How could any but the singular artist himself describe the work of Lonnie Holley? His life—so rich with tragic kismet and transfixing nuance and awesome feeling—belongs capsulized in something like the Smithsonian, an existence reflecting the magnitude of self-actualization and resilience, his music just one ecstatic aspect of an autobiographical multimedia library. Since his birth in 1950 Alabama, Holley has been artistically responding and subject to America’s most arcane systems of oppression: the Jim Crow South, the trauma of racially motivated domestic terrorism, the abuse of eminent domain, the institutional apartheid inked into the founding documents of this country. How could any but he reflect accurately on the triumph of his impossibly beatific, transcendent, clairvoyant, and heartbreaking 2018 release for Jagjaguwar, Mith—where the monolith of his life pours into every swirl of brass, every swarm of percussion, every improvised piano run, every mesmeric confession?
“See, the whole thing that I’m saying this morning that I haven’t said to any other interviewer,” the 68-year-old polymath tells me when I reach him by phone, “is that nature has been my coach.” Again: how do we parse this further than its essence? “From my little-bitty childhood, doing music my way, tapping on rocks and broken pieces of glass to get sounds, or hearing sound, or being trained and coached by just the actions of nature itself.” Making stream-of-consciousness song in one form or another for decades, improvising keyboard incantations on his debut 2012 Dust-to-Digital release Just Before Music, the sheer melody of his very conversation—it’s the production values and attention-to-detail of Mith that sets it apart, not only in Holley’s endless canon (though this is really only his third “record”) but also as a landmark record of the year. “I don’t want to put myself out there like I should be some heroic, hit-slanging artist—because I’m not. I’m just a human,” he says. “I didn’t think my music was gonna get this far. But it wouldn’t have been able to get this far without the orchestration of a kind of togetherness: Let’s take art. Let’s take music. Let’s take the landscape. Let’s give them all of that. Let’s take Lonnie Holley getting out there and learning how to be a coach to his own music. I had to learn.”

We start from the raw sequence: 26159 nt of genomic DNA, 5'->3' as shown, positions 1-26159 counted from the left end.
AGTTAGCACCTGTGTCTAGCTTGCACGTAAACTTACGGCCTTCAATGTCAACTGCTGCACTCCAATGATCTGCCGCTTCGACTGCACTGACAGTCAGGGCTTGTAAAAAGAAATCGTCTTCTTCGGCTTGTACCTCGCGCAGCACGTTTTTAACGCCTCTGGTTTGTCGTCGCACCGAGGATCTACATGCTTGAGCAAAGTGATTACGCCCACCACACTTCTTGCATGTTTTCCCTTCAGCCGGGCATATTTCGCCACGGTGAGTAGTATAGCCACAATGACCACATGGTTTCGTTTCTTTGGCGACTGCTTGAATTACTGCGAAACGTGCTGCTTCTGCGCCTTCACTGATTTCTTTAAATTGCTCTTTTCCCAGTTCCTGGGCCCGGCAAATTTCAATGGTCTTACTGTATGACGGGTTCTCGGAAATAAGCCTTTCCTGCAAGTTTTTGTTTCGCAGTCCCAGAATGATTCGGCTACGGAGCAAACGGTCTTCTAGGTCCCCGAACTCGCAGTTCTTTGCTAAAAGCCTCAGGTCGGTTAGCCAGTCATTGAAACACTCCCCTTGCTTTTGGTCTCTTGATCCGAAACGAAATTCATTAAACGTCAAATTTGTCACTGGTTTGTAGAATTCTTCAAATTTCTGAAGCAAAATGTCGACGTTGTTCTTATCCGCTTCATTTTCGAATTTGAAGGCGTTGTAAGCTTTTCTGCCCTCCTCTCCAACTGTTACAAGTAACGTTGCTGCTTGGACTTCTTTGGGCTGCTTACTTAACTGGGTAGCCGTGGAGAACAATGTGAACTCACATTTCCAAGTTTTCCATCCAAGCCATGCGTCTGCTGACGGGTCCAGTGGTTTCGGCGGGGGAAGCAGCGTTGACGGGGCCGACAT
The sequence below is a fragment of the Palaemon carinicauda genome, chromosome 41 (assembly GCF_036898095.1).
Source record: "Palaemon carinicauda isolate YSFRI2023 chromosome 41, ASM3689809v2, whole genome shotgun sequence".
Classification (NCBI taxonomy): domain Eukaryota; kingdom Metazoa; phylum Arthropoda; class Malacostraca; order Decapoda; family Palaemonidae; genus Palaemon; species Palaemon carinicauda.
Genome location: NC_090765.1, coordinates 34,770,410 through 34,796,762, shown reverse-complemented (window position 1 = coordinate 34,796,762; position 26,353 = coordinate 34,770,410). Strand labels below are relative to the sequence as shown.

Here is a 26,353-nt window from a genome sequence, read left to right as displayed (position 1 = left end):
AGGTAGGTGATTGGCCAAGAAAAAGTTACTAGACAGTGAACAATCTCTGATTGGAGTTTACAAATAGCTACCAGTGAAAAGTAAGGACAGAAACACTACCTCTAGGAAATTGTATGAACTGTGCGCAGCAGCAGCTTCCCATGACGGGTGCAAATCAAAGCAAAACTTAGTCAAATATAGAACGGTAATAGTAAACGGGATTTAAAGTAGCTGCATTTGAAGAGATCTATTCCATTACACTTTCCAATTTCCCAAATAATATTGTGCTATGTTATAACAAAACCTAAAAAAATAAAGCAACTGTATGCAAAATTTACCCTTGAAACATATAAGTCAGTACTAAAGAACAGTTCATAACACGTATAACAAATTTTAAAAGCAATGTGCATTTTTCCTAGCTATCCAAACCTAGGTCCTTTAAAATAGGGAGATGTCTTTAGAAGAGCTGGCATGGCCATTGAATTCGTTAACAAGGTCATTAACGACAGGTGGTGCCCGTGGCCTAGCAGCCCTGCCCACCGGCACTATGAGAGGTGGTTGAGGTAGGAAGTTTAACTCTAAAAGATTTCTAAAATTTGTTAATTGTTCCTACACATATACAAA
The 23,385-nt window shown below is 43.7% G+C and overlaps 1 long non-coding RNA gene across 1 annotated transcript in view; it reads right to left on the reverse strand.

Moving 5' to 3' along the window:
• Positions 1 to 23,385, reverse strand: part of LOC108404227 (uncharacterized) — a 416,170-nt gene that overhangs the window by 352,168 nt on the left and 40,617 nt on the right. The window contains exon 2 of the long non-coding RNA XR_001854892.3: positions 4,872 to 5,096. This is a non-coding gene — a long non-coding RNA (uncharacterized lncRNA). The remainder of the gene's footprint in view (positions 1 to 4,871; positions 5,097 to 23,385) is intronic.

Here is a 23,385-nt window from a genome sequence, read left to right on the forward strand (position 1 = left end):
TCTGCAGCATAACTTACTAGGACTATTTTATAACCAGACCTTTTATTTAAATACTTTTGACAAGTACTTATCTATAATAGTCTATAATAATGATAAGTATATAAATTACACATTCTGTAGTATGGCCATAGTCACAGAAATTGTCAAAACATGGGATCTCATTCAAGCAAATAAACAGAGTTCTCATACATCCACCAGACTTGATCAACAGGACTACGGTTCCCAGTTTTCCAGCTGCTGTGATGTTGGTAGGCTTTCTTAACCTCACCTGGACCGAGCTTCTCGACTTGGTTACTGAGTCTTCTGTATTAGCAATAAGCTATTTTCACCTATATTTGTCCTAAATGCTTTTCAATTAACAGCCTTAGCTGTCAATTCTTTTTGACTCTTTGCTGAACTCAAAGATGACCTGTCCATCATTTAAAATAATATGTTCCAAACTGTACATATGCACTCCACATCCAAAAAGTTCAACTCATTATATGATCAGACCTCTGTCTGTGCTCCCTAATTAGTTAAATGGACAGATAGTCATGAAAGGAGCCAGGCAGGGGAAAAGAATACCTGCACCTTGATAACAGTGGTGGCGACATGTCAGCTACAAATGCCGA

It’s as if Lonnie Holley has centrifugally attracted the right people right at this moment for the ultimate potency of his message at this moment in history—because this is the perfect moment. “It’s important to be the star of where you are,” he says. “A lot of times we try to be stars in other places. But being a star in your place may be for the betterment of right there.” Because there’s no opportunity naturally to create a memory. Because all the information in the history of mankind is beamed into your pocket—so why bother even looking, it’s all just right there? So to be able to so specifically and cosmically translate the pure density of this trauma, through expansive and inclusive sound—there’s something to be gained, here, beyond a listening experience. “Yes, also a key to the gates that need to be opened, where humans can re-enter,” Holley says. “A lot of times we leave out the house, and a lot of times we slam the door. And we forget to take the key. I’m more of a key to get back into certain situations.” Holley’s every word seethes with the weight of U.S. history, even as he hangs up the phone, offering an anticapitalist off-the-cuff aphorism: “Really growing up second-by-second, we can wear all of these shoes, while only wearing one pair in our graves.” — DALE W. EISINGER
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